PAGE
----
[Breaking News: Indefatigable blogger Kevin Tipple has words about The Shamus Sampler 2 on his blog, Kevin’s Corner. “Are they good words?” you ask. Do you think I’ll call it out if they weren’t? Really? The questions you guys ask, I have to wonder about you sometimes.
The Shamus Sampler 2 is available for a mere $2.99 on Amazon. Now, to our regularly scheduled programming.]
No education is ever wasted. It’s rare that something learned in one discipline fails to transfer, though it may have to be examined from a different angle. All of my formal education is in music, yet it has served me well in multiple careers, most notably as a writer.
The best teacher I ever had happens to be the best trumpet player I know. Charlie Schlueter was Principal Trumpet of the Boston Symphony when I studied with him. He taught me more about music, and things that sounded like music but weren’t, than anyone I ever met.
What struck me first was the day he said in a lesson, “No one can teach you anything.” He didn’t mean me personally, though it must have seemed like it at times. His point was that everything we learn, we figure out for ourselves. A teacher’s role is to suggest avenues based on their experience and judgment of the student’s gifts, warn against pitfalls, try different methods of explanation, and to encourage when the inevitable roadblocks arise. Everything is learned by the individual through trial and error, perfected by repetition.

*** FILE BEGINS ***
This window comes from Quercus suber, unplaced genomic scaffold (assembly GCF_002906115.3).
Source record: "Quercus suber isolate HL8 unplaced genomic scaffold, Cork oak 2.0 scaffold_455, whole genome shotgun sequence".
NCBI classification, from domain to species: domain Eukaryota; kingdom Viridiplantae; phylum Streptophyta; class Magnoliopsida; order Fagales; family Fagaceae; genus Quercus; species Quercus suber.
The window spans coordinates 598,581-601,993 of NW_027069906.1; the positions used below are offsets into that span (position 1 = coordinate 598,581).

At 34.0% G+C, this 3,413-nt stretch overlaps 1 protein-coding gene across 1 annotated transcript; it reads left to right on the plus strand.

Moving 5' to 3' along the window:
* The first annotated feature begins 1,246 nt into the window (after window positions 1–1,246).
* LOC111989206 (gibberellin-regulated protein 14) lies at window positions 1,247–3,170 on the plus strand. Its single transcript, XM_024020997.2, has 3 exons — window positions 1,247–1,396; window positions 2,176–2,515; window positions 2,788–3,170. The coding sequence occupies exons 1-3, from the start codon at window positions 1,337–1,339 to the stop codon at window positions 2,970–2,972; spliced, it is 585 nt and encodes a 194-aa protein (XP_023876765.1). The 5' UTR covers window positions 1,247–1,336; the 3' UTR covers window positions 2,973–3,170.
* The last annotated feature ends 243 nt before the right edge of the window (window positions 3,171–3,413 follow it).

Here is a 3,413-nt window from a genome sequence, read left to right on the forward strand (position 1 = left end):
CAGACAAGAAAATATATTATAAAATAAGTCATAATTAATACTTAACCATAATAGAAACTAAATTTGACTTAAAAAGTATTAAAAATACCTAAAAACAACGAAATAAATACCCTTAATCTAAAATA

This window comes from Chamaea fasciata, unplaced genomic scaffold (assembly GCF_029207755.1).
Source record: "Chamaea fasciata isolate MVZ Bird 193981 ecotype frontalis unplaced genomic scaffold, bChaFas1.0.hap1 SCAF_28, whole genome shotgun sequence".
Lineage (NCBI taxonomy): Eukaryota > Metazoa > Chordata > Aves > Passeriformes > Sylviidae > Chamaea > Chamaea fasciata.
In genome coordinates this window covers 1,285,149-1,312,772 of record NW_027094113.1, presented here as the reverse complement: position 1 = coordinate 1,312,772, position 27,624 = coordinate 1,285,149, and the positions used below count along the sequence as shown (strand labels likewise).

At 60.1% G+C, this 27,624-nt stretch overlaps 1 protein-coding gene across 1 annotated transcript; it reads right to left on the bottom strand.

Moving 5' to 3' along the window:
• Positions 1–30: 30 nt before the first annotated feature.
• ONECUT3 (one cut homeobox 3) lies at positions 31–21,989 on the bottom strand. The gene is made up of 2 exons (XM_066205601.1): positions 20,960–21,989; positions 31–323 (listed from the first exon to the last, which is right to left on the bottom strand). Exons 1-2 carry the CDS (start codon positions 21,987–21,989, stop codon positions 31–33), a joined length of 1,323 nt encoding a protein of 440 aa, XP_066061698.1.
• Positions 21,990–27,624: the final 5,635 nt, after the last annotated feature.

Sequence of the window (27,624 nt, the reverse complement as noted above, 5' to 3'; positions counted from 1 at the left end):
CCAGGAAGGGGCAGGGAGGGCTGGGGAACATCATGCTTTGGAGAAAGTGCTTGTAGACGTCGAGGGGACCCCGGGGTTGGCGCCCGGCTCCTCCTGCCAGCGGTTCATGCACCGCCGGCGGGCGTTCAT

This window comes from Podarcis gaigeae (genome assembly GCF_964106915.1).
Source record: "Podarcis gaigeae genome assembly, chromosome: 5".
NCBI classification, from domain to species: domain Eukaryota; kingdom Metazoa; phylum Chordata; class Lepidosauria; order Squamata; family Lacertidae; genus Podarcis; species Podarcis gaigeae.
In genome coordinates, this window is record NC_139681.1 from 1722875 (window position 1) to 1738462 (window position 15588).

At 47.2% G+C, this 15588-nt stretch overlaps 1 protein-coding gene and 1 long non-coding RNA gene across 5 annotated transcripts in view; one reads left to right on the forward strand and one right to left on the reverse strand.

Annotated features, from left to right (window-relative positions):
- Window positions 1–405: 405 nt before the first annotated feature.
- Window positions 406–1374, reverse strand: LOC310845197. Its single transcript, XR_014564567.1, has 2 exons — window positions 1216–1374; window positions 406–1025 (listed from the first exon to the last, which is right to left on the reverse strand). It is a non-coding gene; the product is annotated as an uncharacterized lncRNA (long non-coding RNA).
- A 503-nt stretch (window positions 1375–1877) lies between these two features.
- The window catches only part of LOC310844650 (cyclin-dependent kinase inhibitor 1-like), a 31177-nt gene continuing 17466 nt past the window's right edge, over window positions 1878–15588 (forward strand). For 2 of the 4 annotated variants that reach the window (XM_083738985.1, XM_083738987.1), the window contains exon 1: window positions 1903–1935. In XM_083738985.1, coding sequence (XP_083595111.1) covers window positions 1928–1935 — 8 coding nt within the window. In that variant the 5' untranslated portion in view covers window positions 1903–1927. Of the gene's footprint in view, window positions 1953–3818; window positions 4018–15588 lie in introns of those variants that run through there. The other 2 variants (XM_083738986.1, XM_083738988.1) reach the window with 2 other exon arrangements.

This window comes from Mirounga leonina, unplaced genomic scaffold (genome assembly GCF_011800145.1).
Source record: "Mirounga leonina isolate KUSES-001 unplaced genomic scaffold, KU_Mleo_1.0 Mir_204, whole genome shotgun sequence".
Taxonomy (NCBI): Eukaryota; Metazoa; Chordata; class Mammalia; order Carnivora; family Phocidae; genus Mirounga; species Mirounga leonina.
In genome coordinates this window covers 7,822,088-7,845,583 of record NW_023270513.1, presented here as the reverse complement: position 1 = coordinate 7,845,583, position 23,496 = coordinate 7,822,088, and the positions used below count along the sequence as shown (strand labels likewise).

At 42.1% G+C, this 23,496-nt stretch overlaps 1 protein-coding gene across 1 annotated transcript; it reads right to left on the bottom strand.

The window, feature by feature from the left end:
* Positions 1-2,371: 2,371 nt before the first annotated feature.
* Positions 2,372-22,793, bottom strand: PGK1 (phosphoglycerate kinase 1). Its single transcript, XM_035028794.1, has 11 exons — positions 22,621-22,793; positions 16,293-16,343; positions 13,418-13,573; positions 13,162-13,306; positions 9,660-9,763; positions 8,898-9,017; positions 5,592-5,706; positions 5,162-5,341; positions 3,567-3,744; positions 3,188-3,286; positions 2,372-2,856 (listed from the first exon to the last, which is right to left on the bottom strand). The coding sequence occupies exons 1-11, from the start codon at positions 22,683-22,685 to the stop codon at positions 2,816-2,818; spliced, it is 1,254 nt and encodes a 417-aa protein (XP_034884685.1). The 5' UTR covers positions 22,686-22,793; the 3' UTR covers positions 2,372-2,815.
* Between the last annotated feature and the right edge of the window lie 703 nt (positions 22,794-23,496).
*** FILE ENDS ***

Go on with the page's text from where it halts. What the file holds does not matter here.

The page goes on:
Now that he had my attention, anything went. Here are three that stuck with me most, as applied to writing:
Take time off. When asked if he wrote every day, William Golding once said, “Yes, when I’m writing.” Musicians are notorious for practicing until they’re numb; writers count words obsessively. I became a better player near the end of my career, when my schedule required some time away from the horn. My writing improved when I decided to take off a couple of times a year, as much as was practical over the summer and the holidays. Not only does it recharge my batteries, it keeps my daily routine from becoming flabby, as I had now have self-imposed, if soft, deadlines.
Give yourself permission to miss. Charlie meant notes. Playing to be “correct” precludes beauty. Hitting every note on the page is not music, just as the printed sheet is not music: it’s the map that shows where the music is. Those who try to create a great performance rather than settle for ordinary will sometimes overstep. That’s fine, pick your spots where you have to play safe, and go for it whenever possible. When writing, push the envelope. It won’t always work—that’s what drafts and editors are for—but that’s where the improvements are.
There is such a thing as “good enough.” Charlie and I were working on the first movement of Mahler’s Second Symphony, a big brass climax with repeated high Gs leading up to a high C. This was not in my wheelhouse—I had a nice sound, not much in the way of chops—and I routinely missed the C. We worked it a bit—Charlie “gave me permission” to miss the C, and I nailed it. We both sat there for a few seconds before he gave me one of my two greatest compliments as a musician: “I can’t play it any better than that. Now do it again to lock it in.”
And I shit the bed on the C.
Charlie gave me a look and said, “Couldn’t leave it alone, could you? Had to make it better. You could’ve won auditions playing it like the other time. That was good enough.”
As writers who may redraft, we are all prone to try to over-improve things. Learn when what you have is as good as you can write it. Maybe it’s not as good as James Lee Burke. (It won’t be.) Learn to accept what’s good enough, and learn it well, because no one can teach you.